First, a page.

Word of the Year

Occupy is linguist Geoff Nunberg’s 2011 word of the year {npr}. In part for its flexibility as a verb, and in part due to Nunberg’s selection criteria, including an “item that shaped the perception of [an] important event.”

An excerpt:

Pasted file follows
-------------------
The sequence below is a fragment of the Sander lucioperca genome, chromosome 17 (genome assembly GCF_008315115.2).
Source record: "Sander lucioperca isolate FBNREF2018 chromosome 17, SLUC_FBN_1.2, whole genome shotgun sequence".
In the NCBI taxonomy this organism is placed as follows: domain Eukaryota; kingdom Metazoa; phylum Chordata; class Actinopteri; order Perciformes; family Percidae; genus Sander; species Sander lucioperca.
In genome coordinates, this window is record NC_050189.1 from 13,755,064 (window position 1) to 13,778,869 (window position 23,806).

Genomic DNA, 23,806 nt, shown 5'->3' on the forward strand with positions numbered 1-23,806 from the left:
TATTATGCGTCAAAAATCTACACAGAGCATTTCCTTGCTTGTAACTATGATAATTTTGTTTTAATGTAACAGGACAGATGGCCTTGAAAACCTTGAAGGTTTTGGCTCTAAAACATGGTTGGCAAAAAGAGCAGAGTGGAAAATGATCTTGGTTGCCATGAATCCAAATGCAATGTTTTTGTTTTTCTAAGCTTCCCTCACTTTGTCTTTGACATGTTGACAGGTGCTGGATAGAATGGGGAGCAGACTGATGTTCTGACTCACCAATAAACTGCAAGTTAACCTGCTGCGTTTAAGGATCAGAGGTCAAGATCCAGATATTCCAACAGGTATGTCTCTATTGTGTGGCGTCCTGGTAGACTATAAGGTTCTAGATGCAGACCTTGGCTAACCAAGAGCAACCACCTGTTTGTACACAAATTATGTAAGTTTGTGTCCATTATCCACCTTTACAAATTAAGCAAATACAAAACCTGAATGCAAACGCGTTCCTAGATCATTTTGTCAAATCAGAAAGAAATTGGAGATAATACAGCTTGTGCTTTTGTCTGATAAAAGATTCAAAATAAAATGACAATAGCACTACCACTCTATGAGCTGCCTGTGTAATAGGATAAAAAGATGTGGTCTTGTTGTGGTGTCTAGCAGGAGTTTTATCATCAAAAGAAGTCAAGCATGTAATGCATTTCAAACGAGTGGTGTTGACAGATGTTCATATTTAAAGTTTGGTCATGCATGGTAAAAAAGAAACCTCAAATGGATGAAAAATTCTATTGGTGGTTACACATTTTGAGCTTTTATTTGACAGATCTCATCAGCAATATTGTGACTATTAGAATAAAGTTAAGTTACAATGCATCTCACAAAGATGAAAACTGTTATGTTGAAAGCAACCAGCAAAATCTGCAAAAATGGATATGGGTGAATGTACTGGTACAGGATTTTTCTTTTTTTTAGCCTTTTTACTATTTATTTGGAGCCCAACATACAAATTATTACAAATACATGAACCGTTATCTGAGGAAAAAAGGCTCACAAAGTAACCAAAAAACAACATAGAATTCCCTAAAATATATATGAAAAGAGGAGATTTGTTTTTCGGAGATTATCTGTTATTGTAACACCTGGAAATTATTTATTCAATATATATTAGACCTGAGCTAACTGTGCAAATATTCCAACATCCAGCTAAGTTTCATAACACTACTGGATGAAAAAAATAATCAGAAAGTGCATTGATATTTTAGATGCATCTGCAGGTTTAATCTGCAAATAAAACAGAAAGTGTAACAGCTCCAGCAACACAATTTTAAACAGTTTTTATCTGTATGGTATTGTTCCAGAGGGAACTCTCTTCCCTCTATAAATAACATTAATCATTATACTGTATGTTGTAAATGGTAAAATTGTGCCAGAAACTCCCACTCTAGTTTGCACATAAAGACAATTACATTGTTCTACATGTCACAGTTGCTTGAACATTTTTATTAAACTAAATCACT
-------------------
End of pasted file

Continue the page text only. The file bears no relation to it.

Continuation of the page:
Now, it’s true the protesters weren’t really occupying Wall Street in the old sense, taking it over the way workers in the 1930s occupied a factory or students in the ’60s occupied the dean’s office. This is a new meaning of the verb, for a form of protest adapted to the age of smartphones and Twitter, not to mention REI. Once the new occupy grew capital letters, you could export it to places that had no direct connection to finance, as franchises of the original: Occupy Oakland, like Macy’s San Francisco. They could have just been called protests, but it wouldn’t have felt as much like a movement.